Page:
SexEdPlus Dan
Dec 4, 2018 · 3 min read
Photo by Alexis Brown on Unsplash

First, you need to get clear on what your partner wants. If they brought it up, they probably already said more than “I want to have sex with someone else,” but that can actually mean a lot of different things. Here are the kinds of things you should get a sense of, though you shouldn’t barrage your partner with every single one of these questions:

Do they want to have sex with someone else just once? Do they want to have sex with one other person regularly? Do they want to have sex with multiple other people? Do they want to have a romantic relationship with someone else?

Is there a particular person they want to have sex with? Is their desire to have sex with someone else based on their attraction to that person? Or are they seeking a particular kind of sexual experience? Do they have a particular kind of sex or encounter in mind? Is there any way you could do something with them that would satisfy their desire?

Are they planning to have sex with someone else? Is this something they feel like they need? Is it something they would only do if you were okay with it? Are they telling you because they want you to know how they feel? Are they asking you what you’d do if they did it?

Do they know exactly what they want, or is this desire something they’re still sorting out?

How pressing is their desire? Do they need an answer from you? How soon?

Does your partner want their relationship with you to change? How?


Next, you need to get clear with yourself on what you want. If you were expecting a monogamous relationship, hearing that your partner wants to have sex with someone else can be quite confusing. And since most of our models for relationships are monogamous, you might not have a clear idea of what a non-monogamous relationship can look like or how it could work.

Take some time for self-reflection. You can think, journal, or talk it out with a therapist or friend. You might also find it helpful to read one of the many fine books about nonmonogamy, polyamory, or unconventional relationships. Here are a few specific questions to think about:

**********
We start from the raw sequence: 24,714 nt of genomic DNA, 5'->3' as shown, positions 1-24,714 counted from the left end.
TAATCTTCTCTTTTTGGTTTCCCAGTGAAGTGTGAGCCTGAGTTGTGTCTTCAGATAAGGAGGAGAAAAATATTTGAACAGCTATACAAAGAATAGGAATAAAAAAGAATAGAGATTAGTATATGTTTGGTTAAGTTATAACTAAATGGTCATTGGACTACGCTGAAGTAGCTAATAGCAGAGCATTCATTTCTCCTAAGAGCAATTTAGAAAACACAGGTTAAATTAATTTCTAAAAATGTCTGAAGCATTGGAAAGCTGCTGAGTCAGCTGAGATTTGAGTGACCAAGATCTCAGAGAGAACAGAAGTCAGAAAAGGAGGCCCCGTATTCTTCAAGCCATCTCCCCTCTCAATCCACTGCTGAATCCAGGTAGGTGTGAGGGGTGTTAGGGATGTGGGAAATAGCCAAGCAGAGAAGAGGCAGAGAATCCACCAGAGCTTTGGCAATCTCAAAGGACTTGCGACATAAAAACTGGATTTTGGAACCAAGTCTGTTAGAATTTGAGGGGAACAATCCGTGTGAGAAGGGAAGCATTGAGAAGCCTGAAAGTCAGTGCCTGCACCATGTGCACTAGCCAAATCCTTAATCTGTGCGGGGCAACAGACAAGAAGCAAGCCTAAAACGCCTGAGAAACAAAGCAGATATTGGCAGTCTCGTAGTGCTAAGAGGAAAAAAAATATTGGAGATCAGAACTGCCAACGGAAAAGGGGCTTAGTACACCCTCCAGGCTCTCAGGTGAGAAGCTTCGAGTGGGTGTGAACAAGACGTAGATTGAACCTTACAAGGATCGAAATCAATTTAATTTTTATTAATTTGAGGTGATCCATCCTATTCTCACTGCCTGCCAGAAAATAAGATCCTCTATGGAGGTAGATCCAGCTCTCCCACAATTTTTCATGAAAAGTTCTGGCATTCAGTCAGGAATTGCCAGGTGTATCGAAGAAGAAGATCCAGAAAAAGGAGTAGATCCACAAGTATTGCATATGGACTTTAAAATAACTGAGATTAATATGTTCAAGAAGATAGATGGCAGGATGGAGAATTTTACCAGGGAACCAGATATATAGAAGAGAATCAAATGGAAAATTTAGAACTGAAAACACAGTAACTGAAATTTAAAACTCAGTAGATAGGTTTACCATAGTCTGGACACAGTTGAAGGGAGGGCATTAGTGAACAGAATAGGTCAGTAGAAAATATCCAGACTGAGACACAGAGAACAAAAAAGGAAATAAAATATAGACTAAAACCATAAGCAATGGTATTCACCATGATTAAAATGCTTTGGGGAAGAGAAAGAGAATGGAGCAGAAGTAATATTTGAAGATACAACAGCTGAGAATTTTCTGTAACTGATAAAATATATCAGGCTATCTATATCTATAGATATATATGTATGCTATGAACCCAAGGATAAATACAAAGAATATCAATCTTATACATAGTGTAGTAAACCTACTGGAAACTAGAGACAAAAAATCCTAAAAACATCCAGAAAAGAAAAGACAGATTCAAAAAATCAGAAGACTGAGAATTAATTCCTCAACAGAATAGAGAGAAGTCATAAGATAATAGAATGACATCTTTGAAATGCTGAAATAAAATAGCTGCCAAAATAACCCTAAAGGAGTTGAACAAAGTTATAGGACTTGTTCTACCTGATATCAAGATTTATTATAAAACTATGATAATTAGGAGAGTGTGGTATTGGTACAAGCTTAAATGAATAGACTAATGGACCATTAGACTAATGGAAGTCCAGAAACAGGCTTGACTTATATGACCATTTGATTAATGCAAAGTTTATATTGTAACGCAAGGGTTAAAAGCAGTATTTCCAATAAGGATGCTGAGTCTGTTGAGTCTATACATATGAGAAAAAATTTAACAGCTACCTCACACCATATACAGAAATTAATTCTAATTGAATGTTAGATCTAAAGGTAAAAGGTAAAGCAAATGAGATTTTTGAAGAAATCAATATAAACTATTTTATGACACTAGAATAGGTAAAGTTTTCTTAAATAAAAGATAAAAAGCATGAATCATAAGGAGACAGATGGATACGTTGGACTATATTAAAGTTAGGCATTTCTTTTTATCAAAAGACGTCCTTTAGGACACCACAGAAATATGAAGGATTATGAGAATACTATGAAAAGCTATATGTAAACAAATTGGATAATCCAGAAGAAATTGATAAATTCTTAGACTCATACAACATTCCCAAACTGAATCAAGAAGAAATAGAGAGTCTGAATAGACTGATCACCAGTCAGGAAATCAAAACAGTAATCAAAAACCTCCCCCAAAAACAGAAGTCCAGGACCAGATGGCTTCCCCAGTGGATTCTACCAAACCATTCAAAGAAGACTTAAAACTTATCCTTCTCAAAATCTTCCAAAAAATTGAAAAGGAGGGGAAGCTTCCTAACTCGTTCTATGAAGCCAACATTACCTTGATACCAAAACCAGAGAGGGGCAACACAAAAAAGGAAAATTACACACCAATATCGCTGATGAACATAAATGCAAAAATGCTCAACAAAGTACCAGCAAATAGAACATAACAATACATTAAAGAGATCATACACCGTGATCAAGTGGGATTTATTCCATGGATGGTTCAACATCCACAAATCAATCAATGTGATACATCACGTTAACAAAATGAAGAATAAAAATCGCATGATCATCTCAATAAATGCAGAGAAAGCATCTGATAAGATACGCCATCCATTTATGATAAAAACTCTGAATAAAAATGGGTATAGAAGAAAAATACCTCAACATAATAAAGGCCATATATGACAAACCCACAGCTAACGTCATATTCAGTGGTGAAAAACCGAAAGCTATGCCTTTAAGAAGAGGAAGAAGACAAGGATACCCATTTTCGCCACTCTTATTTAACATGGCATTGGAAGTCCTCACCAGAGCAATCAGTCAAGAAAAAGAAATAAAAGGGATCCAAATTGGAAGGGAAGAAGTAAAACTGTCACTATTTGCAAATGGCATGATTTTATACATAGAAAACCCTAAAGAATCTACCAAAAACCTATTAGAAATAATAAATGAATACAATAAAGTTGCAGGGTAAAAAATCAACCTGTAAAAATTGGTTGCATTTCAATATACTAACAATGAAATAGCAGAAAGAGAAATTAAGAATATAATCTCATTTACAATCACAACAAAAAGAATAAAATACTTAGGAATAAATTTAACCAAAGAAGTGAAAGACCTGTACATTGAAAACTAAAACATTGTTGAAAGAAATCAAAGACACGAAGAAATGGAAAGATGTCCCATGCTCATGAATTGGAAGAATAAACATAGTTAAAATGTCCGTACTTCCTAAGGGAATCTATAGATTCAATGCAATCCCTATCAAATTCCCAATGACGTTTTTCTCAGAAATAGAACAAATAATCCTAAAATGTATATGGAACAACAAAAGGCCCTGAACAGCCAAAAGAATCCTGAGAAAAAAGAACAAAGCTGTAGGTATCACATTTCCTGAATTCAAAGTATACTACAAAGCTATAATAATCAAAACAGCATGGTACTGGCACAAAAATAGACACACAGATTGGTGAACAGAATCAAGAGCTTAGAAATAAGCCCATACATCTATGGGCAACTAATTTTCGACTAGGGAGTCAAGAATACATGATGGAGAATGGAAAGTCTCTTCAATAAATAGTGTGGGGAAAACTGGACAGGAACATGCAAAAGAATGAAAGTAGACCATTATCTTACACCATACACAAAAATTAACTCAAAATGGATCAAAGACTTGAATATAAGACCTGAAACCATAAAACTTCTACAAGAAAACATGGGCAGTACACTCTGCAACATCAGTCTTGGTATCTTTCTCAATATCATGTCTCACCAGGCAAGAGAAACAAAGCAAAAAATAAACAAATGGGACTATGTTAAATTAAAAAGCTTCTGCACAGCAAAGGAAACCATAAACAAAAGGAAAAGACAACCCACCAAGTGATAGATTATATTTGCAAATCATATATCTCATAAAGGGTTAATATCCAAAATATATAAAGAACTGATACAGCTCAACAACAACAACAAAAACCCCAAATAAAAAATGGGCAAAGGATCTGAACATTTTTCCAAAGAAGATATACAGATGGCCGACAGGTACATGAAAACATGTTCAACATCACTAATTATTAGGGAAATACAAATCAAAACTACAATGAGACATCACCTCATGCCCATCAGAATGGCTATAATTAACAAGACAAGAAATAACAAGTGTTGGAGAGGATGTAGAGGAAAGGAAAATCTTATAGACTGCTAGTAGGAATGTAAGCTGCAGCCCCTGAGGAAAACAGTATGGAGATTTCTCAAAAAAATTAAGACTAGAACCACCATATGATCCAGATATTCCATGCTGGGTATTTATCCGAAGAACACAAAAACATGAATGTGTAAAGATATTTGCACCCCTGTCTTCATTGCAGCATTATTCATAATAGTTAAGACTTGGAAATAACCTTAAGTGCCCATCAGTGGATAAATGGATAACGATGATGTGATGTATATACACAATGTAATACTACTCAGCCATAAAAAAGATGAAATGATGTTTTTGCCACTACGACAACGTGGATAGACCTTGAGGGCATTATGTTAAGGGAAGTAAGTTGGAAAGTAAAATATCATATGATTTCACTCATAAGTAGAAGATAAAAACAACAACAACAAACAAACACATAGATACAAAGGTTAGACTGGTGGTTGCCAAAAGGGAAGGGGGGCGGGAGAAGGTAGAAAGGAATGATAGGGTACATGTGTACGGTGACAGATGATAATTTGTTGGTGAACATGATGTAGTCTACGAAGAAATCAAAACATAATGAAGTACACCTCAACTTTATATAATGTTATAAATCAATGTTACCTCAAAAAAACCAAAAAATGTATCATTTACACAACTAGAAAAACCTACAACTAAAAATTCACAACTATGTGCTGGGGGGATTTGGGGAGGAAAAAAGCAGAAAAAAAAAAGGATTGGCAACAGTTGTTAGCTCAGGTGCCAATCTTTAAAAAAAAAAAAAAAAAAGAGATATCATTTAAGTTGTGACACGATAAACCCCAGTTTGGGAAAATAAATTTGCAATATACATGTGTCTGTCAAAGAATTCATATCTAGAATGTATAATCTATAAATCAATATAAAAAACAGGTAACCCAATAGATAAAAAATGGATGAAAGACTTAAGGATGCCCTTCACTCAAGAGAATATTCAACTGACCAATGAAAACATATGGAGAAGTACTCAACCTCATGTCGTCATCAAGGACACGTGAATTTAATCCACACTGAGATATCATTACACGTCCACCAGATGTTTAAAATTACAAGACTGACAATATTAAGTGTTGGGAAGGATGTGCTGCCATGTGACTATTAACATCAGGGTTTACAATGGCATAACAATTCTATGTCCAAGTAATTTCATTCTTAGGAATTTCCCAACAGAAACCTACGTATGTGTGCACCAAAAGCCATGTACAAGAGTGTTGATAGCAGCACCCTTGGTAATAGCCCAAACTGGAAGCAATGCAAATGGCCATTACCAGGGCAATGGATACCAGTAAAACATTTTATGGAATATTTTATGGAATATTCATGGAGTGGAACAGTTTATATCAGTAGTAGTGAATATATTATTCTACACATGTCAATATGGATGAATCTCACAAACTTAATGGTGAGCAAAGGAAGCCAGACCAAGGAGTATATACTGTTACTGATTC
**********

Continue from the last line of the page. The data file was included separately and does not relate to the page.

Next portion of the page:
What are the most important parts of your relationship? How would your partner having sex with someone else change these things?

Do you have any desire to have sex with someone other than your partner? To have a romantic relationship with someone else? Does that change how you feel about your partner?

How important is a sense of fairness to you? If your partner has sex with someone else, is it important you also can or do?

Are there things that would make it easier or harder for you to have your partner have sex with someone else? Would you prefer to meet the person or never find out who they are?


Then, get clear with your partner on what you both want. You may discover that there are ways to satisfy your partner’s desire to have sex with someone else that also work for you.

Maybe you realize that you would both be happy to be in an open, polyamorous relationship. Or maybe you’re both excited to try a one-time threesome. Maybe your partner just wants more sex, and you’re okay with them having other partners as long as it’s not romantic. Or maybe your partner has a secret sexual fantasy that you’re actually happy to try to fulfill.

Or, unfortunately, you may realize you and your partner just want things that aren’t really compatible.

At the end of the day, your partner only gets to decide what they do and you only get to decide what you do. By communicating with each other, though, you also get to make a more informed decision, with a fuller understanding of what the possible results of your actions will be.

If your partner wants to have sex with someone else, they get to decide if they are going to do that. But if you only want to be partners with someone who doesn’t have sex with anyone else, you get to decide if you are going to leave the relationship.

You might also enjoy my article 4 Strategies For Dealing With Jealousy.

Sex Ed Plus

Comics and articles about sex and relationships. Also at sexedplus.tumblr.com and on Facebook as Sex Positive Education.

SexEdPlus Dan

Written by

Sex educator, researcher, and writer.

Sex Ed Plus

Comics and articles about sex and relationships. Also at sexedplus.tumblr.com and on Facebook as Sex Positive Education.

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